“Since the beginning of this year, I’ve spent a lot of time thinking about how to better drive real long-term breakthroughs,” Zhang wrote in a letter to employees that the company posted publicly. He added that he made the decision after several months of thinking, and decided that leaving the “day-to-day responsibilities” behind would allow him to have “greater impact on longer term initiatives.”
“The truth is, I lack some of the skills that make an ideal manager,” he said. “I’m not very social, preferring solitary activities like being online, reading, listening to music, and daydreaming about what may be possible.”
Liang Rubo, ByteDance co-founder and head of human resources, will succeed Zhang as CEO.
Zhang’s decision to depart may seem odd, particularly when compared to the paths followed by his counterparts at Western tech firms. ByteDance has experienced a meteoric rise over the last couple of years.
“Zhang was a young software engineer without significant business experience when he suddenly found himself running a massive company in rapidly shifting markets while operating in an extremely complex regulatory and political environment,” said Brock Silvers, chief investment offer at Hong Kong-based Kaiyuan Capital.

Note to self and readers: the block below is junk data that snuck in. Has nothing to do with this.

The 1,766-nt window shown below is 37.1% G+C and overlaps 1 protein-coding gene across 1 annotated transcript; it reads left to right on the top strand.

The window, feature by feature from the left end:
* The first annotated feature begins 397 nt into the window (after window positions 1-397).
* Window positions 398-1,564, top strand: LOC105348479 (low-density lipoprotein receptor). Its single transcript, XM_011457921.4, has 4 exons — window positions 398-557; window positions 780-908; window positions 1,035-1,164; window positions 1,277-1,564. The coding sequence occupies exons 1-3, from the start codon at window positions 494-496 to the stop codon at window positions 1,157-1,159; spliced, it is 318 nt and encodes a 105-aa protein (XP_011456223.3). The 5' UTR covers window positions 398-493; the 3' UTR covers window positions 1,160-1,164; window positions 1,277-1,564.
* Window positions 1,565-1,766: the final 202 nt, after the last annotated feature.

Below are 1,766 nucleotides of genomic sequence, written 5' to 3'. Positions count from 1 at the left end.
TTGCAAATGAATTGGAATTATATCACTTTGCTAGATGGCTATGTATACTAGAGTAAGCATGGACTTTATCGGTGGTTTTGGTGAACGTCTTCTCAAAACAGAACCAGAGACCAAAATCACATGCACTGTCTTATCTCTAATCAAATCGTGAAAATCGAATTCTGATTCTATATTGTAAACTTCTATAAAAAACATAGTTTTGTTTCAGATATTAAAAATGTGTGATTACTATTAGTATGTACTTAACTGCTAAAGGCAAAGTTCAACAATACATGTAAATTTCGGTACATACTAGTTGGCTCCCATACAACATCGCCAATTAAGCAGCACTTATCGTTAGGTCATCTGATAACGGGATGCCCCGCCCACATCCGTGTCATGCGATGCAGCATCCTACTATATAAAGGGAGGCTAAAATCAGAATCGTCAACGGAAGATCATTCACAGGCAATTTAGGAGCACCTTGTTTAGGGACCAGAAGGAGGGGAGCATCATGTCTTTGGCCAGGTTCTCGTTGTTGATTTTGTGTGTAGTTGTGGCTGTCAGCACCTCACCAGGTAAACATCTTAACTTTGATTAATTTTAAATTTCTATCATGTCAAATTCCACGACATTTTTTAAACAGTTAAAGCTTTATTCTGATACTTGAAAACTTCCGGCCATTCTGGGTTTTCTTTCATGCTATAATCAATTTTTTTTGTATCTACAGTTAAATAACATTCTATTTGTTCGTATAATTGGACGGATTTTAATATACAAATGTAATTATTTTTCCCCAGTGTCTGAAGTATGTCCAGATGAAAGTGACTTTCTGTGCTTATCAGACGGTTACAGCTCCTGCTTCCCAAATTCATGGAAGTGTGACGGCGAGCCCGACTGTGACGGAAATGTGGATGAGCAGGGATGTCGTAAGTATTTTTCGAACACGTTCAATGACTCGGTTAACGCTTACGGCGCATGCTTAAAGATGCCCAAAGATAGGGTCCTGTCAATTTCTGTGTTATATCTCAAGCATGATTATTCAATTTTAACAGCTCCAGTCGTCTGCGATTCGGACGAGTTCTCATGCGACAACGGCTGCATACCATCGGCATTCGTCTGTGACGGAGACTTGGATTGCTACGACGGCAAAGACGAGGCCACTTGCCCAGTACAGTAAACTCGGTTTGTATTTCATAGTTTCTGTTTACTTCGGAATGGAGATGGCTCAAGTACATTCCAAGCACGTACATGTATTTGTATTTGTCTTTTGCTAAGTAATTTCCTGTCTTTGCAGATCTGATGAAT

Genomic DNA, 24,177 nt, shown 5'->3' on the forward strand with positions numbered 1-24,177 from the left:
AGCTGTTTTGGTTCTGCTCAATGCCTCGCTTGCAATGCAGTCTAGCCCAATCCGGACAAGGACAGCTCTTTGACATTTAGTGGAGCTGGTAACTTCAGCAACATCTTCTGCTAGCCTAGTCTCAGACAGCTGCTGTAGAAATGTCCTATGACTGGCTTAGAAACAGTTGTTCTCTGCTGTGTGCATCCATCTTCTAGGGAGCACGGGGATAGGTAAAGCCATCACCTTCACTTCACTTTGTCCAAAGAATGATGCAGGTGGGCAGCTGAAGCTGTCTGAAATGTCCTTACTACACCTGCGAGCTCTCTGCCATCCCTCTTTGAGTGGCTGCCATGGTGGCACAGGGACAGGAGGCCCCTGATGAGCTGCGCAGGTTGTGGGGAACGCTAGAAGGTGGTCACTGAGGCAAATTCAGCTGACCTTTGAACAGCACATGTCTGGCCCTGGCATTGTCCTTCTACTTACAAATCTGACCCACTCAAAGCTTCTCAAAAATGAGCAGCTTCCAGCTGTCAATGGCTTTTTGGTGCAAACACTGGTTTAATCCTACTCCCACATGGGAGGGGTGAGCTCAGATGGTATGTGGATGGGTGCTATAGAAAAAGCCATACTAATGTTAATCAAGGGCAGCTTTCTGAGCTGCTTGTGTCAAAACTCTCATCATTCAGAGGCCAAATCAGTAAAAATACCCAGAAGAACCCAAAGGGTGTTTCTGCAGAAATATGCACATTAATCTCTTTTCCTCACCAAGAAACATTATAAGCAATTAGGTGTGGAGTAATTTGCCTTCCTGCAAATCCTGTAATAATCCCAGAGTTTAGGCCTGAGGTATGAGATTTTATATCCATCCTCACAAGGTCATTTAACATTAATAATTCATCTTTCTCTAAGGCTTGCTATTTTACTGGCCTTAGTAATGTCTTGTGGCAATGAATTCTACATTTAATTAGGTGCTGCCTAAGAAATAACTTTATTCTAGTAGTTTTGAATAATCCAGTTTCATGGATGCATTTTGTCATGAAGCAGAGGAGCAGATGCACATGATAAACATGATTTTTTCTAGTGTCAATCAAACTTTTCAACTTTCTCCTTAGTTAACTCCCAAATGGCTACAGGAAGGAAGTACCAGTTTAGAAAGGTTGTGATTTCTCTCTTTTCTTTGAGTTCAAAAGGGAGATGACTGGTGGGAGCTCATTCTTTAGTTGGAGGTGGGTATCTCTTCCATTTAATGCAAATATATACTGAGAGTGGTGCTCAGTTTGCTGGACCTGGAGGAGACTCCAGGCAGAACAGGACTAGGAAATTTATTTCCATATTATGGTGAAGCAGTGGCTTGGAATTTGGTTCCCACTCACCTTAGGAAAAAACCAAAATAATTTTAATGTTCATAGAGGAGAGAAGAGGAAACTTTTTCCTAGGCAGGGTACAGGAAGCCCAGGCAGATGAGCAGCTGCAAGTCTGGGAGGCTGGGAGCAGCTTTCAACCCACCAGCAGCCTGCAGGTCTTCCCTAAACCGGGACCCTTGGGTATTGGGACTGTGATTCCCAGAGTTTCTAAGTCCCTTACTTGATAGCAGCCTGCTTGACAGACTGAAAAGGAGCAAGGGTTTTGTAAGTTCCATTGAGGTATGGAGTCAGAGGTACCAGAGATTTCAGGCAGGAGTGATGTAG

While Liang’s appointment as CEO indicates the company isn’t changing strategy, it’s unwelcome news ahead of a possible IPO. “Founders suddenly abandoning their celestial perches may well signal a significant red flag to public markets,” Silvers added.
These top tech executives have a lot to worry about right now as Beijing works to reign in the sector.
Tech leaders who maintain close ties to their companies risk getting caught up in the crackdown. Alibaba co-founder Jack Ma — who resigned as executive chairman in 2019 — has been subject to intense scrutiny after he criticized financial regulators last fall, and watched as Bejing pulled an IPO for Ant Group at the last minute. Ma, who was famous for being an outspoken celebrity entrepreneur, has since shirked the limelight.
“The environment is now so opaque and difficult that even the iconic master-operator Jack Ma has paid a very dear price for missteps,” Silvers said. “Zhang Yiming and Colin Huang are intensely aware of this example, and their desire to not follow in Ma’s most recent footsteps probably played at least some role in their respective decisions to step down.”
While “this may be beneficial or necessary from Beijing’s standpoint,” he added, “over the longer term it cannot bode well for China’s tech ecosystem.”